A tale of tumult and terror, the Legend of the Lost Cups of Dogus-Tobias was proven to have been fact, a discovery corresponding with the discovery of the bones of Richard III.
Perhaps one of the most astounding examples of the brilliance of ancient goldsmiths, these chalices of hammered, brightly-colored gold were thought to have been lost for centuries. Said to have been crafted in the fires of Mount Doom during the Thirteenth Century, the cups are thought to be the work of Bertram, the elder who crafted the vessels to be used in the serving of Ghinghar-aile, an unusually fizzy tonic thought to settle the stomach. Only in these chalices, it was believed, would the tonic work.
The little recorded Battle of Hamsanwish of 1432 saw the cups stolen by the people of stupid Flanders who, in typical troll-like fashion, hid them away so that they might be used to calm the dyspeptic stomachs of their royal family. From the vaults of the stupid Flanderseses, the vessels are historically thought to have been stolen by Roman Castavette, a blockade runner in the employ of Elizabeth of Montgomery. After a 1660 fire destroyed the Montgomery estate, Monty Hall, the chalices were again stolen by an unknown party. They did not resurface until 1999 when they were discovered with an odd job lot of antiques auctioned off by Lord Cadbury of Cremehg.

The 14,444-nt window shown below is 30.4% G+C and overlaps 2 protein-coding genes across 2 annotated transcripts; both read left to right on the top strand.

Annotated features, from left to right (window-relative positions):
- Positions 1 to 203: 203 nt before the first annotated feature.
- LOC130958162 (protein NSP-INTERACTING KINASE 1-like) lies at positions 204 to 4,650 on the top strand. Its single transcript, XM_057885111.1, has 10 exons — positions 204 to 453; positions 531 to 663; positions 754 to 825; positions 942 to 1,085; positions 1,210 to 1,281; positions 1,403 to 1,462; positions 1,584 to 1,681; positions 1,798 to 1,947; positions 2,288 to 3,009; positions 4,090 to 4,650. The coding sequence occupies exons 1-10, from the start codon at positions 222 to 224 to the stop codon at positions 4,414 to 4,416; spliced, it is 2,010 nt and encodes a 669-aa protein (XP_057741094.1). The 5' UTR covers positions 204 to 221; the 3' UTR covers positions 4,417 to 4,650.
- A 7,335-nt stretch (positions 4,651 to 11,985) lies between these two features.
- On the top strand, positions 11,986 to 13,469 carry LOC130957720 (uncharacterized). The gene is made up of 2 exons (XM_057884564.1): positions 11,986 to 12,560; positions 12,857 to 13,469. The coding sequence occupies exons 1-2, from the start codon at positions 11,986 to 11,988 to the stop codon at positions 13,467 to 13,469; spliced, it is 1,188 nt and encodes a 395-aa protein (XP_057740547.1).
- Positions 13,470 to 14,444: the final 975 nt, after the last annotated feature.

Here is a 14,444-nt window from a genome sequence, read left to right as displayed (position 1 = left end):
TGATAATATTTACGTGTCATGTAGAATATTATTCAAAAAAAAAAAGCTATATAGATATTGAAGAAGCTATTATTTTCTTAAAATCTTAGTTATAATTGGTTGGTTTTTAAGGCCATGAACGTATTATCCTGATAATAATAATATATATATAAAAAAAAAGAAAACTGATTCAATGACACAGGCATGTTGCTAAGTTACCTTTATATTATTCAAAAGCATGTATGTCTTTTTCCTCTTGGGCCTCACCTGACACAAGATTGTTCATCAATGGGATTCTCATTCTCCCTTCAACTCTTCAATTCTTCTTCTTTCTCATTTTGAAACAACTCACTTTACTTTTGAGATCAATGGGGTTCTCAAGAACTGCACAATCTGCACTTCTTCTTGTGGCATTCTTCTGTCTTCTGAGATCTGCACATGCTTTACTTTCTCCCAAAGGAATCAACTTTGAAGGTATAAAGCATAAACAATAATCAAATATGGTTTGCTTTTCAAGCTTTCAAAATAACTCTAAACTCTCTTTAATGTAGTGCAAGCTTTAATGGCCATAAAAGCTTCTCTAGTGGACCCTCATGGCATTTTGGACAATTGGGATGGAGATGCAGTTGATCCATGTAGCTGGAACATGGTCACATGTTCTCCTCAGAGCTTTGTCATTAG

My mother has been making these little cups out of the foil of Easter candy for as long as I can remember. Instead of throwing them away, last year, I saved them JUST FOR TODAY!